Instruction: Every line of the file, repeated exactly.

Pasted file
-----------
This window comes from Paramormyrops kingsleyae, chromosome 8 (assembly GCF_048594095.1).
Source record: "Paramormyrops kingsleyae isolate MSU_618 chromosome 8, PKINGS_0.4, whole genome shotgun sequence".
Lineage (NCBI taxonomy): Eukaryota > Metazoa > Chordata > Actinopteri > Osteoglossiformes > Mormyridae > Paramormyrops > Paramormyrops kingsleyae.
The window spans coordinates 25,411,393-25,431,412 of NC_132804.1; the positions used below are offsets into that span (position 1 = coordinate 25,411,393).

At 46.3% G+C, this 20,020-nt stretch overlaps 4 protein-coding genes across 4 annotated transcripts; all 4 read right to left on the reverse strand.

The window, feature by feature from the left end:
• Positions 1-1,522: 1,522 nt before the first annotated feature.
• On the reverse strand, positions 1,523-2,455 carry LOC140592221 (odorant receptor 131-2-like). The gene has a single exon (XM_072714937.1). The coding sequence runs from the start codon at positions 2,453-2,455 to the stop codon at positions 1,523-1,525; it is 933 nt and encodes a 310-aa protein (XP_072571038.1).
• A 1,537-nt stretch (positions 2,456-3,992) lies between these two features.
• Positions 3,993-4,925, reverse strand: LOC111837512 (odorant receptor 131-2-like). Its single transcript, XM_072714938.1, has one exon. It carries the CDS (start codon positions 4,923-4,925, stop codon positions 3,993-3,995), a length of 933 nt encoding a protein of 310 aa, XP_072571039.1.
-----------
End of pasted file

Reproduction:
This window comes from Paramormyrops kingsleyae, chromosome 8 (assembly GCF_048594095.1).
Source record: "Paramormyrops kingsleyae isolate MSU_618 chromosome 8, PKINGS_0.4, whole genome shotgun sequence".
Lineage (NCBI taxonomy): Eukaryota > Metazoa > Chordata > Actinopteri > Osteoglossiformes > Mormyridae > Paramormyrops > Paramormyrops kingsleyae.
The window spans coordinates 25,411,393-25,431,412 of NC_132804.1; the positions used below are offsets into that span (position 1 = coordinate 25,411,393).

At 46.3% G+C, this 20,020-nt stretch overlaps 4 protein-coding genes across 4 annotated transcripts; all 4 read right to left on the reverse strand.

The window, feature by feature from the left end:
• Positions 1-1,522: 1,522 nt before the first annotated feature.
• On the reverse strand, positions 1,523-2,455 carry LOC140592221 (odorant receptor 131-2-like). The gene has a single exon (XM_072714937.1). The coding sequence runs from the start codon at positions 2,453-2,455 to the stop codon at positions 1,523-1,525; it is 933 nt and encodes a 310-aa protein (XP_072571038.1).
• A 1,537-nt stretch (positions 2,456-3,992) lies between these two features.
• Positions 3,993-4,925, reverse strand: LOC111837512 (odorant receptor 131-2-like). Its single transcript, XM_072714938.1, has one exon. It carries the CDS (start codon positions 4,923-4,925, stop codon positions 3,993-3,995), a length of 933 nt encoding a protein of 310 aa, XP_072571039.1.